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This coffee is fairly complex with a vast flavor profile. This coffee is well balanced and fun to drink. Upon first taste, you will get a juicy sweetness followed by some notes of fresh strawberry and blackberry. You will notice the baking cocoa or dark chocolate lingering with the sweetness. This is full bodied and leaves your mouth almost syrupy with a hint of honeysuckle.
Banko Gotiti is a village in the Gedeb district of Ethiopia's Gedeo Zone, where Yirgacheffe is located. The Banko Gotiti cooperative was founded in 2012, separately from the Worka cooperative, which is a larger organization. Banko Gotiti has about 300 members, who grow a mix of heirloom Ethiopian varieties of coffee.
Coffees in Ethiopia are typically traceable to the washing station level, where smallholder farmers—many of whom own less than 1/2 hectare of land, and as little as 1/8 hectare on average—deliver cherry by weight to receive payment at a market rate. The coffee is sorted and processed into lots without retaining information about whose coffee harvest is in which bag or which lot.
Natural coffees are typically delivered the day they are harvested, and are first sorted for ripeness and quality before being rinsed clean of dirt. Then they are spread on raised drying beds or tables, where they will be rotated constantly throughout the course of drying. Drying can take an average of 8–25 days, depending on the weather.
Yirgacheffe has become famous for coffees that tastes like blueberries. This region is plentiful. The thick vegetation is a product of the warm tropical climate with moderate wet and dry seasons. Most coffee is shade-grown by small producers using organic practices. Coffees are cultivated from 1,600 to 2,400 masl in these highlands. The multitude of micro-regions creates complex profiles depending on the washing station a particular coffee is from.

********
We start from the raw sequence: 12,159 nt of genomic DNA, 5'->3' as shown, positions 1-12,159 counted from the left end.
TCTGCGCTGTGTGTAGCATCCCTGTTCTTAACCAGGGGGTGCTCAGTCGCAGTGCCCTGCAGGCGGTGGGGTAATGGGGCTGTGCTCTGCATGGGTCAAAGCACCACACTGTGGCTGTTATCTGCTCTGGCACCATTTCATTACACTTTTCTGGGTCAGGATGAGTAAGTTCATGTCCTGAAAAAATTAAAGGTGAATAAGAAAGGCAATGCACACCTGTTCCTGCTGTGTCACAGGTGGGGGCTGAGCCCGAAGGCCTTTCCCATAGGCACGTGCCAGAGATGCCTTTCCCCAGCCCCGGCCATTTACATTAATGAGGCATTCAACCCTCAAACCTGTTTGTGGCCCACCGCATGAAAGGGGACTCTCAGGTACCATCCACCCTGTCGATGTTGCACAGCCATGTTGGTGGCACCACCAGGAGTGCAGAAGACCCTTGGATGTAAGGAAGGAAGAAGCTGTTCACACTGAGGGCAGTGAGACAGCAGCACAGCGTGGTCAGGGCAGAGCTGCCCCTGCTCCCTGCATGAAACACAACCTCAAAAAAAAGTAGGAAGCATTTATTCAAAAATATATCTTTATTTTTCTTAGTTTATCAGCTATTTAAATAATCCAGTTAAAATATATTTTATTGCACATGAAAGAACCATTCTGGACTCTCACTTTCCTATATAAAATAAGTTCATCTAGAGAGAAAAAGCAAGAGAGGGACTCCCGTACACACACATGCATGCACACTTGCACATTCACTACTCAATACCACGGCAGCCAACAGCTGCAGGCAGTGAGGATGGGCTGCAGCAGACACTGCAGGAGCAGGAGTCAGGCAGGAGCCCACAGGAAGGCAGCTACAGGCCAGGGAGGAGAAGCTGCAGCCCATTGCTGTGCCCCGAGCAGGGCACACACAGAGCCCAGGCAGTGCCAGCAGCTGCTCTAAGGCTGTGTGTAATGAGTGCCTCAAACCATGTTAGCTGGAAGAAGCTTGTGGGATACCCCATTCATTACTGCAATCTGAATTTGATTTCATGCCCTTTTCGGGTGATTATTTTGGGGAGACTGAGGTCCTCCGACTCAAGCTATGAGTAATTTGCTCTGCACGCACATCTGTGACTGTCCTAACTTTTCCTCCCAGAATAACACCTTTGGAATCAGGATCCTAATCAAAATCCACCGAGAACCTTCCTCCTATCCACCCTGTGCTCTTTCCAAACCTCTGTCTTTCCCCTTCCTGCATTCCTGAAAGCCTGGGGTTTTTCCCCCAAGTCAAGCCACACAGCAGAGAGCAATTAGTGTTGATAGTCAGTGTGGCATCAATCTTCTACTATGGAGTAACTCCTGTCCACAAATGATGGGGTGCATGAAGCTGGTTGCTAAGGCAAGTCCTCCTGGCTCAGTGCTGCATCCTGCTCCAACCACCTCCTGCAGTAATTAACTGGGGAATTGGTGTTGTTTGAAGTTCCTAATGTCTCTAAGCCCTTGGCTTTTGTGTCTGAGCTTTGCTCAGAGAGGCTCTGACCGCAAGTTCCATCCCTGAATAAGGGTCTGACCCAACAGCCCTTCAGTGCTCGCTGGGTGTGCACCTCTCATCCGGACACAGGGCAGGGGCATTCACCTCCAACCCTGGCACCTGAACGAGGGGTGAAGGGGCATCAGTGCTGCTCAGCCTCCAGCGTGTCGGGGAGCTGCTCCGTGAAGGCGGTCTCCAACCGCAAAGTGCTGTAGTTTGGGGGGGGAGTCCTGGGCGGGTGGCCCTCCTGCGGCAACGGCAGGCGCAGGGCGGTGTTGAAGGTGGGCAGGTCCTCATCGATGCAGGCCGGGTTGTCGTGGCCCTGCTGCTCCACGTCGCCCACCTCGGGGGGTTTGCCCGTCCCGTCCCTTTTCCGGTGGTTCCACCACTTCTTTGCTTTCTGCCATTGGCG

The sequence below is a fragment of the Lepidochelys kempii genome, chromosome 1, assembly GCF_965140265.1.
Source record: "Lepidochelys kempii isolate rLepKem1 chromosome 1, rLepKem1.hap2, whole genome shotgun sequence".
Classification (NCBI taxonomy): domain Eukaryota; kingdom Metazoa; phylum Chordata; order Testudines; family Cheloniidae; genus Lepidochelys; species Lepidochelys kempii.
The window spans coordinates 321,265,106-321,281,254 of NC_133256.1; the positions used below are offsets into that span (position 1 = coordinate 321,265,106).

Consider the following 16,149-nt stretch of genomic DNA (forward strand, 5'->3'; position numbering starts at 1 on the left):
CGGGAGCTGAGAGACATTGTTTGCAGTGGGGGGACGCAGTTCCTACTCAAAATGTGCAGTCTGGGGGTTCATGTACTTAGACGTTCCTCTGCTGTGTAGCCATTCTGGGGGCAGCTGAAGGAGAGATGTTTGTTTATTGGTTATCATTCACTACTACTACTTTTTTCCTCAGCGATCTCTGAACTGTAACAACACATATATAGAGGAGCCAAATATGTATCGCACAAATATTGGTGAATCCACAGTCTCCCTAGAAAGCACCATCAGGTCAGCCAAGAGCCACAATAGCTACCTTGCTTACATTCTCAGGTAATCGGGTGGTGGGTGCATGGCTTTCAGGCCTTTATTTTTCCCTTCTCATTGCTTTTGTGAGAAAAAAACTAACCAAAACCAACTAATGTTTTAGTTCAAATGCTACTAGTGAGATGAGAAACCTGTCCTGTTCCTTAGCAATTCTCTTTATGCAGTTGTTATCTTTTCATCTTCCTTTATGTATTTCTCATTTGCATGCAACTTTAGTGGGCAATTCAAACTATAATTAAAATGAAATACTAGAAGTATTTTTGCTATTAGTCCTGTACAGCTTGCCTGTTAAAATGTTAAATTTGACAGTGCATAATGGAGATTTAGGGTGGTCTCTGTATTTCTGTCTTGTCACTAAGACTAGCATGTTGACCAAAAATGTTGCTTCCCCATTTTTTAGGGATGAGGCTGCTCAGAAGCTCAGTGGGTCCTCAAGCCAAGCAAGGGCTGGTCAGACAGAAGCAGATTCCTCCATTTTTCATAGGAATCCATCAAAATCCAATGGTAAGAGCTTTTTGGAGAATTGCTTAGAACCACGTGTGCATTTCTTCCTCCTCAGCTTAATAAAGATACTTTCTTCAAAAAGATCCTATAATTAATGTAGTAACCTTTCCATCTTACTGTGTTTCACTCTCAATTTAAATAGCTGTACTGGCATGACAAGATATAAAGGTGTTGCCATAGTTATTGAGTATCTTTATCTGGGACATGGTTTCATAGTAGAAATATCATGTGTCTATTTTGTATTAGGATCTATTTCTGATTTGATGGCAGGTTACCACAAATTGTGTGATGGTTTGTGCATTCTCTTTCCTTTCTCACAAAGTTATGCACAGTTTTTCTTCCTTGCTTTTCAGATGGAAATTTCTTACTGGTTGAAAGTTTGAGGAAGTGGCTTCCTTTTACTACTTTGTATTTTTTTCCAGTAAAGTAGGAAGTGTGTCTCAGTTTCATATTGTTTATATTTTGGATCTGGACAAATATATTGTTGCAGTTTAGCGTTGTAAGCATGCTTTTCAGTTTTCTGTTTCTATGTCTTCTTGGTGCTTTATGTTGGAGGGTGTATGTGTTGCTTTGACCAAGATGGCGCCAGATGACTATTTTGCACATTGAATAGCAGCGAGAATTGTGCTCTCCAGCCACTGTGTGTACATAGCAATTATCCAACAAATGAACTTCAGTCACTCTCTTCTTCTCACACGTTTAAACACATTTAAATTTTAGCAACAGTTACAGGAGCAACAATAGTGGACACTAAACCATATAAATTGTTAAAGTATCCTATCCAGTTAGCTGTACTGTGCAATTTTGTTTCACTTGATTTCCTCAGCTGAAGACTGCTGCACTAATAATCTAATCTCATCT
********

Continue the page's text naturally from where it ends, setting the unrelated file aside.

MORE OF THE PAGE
Among coffee-producing countries, Ethiopia holds near-legendary status not only because it’s the “birthplace” of Arabica coffee, but also because it is simply unlike every other place in the coffee world. Unlike the vast majority of coffee-growing countries, the plant was not introduced as a cash crop through colonization. Instead, growing, processing, and drinking coffee is part of the everyday way of life, and has been for centuries since the trees were discovered growing wild in forests and eventually cultivated for household use and commercial sale.
The majority of Ethiopia’s farmers are smallholders and sustenance farmers, with less than 1 hectare of land apiece. In many cases, it is almost more accurate to describe these farms as “coffee gardens” as the trees do sometimes grow in more of a garden or forest environment than what we imagine fields of farmland to look like. There are some large privately owned estates, as well as co-operative societies comprising a mix of small and more mid-size farms, but the average producer here grows relatively very little for commercial sale.
Type: Roasted Coffee